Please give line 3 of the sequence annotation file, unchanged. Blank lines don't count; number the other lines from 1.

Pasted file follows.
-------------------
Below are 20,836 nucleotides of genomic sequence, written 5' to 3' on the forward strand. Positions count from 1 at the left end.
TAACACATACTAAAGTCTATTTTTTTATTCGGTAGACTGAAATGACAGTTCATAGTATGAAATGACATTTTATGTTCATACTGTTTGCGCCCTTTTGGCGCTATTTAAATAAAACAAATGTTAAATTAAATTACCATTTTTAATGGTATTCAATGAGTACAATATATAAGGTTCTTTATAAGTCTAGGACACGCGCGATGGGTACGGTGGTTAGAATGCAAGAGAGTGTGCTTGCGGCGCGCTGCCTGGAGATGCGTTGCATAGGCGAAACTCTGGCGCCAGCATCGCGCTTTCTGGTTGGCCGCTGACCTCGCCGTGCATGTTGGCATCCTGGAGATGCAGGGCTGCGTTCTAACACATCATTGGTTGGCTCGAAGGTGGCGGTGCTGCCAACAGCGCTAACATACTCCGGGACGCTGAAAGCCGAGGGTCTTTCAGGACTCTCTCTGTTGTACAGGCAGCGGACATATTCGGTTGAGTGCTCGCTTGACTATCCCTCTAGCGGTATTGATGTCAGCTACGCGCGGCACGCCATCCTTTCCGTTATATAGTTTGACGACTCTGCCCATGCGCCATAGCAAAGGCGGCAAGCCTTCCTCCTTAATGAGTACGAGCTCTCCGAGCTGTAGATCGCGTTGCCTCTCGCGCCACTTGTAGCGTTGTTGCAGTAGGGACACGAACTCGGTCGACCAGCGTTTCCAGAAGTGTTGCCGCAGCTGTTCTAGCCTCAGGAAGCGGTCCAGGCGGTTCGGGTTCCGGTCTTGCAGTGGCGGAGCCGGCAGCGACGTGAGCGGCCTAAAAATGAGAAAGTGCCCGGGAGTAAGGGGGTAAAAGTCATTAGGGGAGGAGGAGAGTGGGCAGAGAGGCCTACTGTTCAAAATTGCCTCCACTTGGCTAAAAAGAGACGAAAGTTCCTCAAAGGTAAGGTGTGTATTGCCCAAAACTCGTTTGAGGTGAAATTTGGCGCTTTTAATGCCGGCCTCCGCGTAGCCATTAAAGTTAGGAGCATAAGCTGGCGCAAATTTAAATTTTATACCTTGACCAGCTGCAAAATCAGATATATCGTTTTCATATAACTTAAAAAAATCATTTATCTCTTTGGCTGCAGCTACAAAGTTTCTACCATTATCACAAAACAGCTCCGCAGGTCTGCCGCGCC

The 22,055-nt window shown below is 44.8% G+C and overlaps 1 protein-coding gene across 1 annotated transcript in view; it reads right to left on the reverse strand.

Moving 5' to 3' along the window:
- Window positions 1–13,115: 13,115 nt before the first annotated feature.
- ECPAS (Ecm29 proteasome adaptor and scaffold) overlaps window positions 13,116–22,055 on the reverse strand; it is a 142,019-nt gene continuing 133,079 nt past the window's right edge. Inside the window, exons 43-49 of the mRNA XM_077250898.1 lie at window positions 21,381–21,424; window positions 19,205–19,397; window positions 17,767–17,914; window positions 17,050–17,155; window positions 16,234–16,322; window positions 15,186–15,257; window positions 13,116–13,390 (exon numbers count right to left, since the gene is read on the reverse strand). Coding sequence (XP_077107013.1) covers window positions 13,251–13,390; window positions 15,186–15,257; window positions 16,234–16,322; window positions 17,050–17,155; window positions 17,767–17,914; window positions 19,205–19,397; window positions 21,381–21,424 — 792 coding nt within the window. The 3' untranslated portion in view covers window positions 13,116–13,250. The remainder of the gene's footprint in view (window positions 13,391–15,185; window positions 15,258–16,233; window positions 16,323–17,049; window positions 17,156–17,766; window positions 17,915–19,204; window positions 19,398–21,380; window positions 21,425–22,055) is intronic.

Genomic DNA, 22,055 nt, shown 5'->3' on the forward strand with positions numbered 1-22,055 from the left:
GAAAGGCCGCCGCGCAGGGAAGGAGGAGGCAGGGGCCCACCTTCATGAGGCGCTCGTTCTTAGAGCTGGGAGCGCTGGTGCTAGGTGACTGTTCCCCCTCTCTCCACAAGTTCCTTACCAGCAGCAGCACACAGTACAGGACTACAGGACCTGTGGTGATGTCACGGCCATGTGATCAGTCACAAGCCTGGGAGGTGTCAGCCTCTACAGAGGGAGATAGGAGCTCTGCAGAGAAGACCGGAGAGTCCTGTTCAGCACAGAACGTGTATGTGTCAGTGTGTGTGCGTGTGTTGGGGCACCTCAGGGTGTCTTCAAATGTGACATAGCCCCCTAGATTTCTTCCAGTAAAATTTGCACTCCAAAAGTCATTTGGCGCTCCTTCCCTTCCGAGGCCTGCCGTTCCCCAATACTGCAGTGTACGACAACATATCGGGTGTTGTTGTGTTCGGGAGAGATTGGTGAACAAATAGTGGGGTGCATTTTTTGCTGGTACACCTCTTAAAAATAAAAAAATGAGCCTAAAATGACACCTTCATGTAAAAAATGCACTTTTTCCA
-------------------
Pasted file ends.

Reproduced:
The 22,055-nt window shown below is 44.8% G+C and overlaps 1 protein-coding gene across 1 annotated transcript in view; it reads right to left on the reverse strand.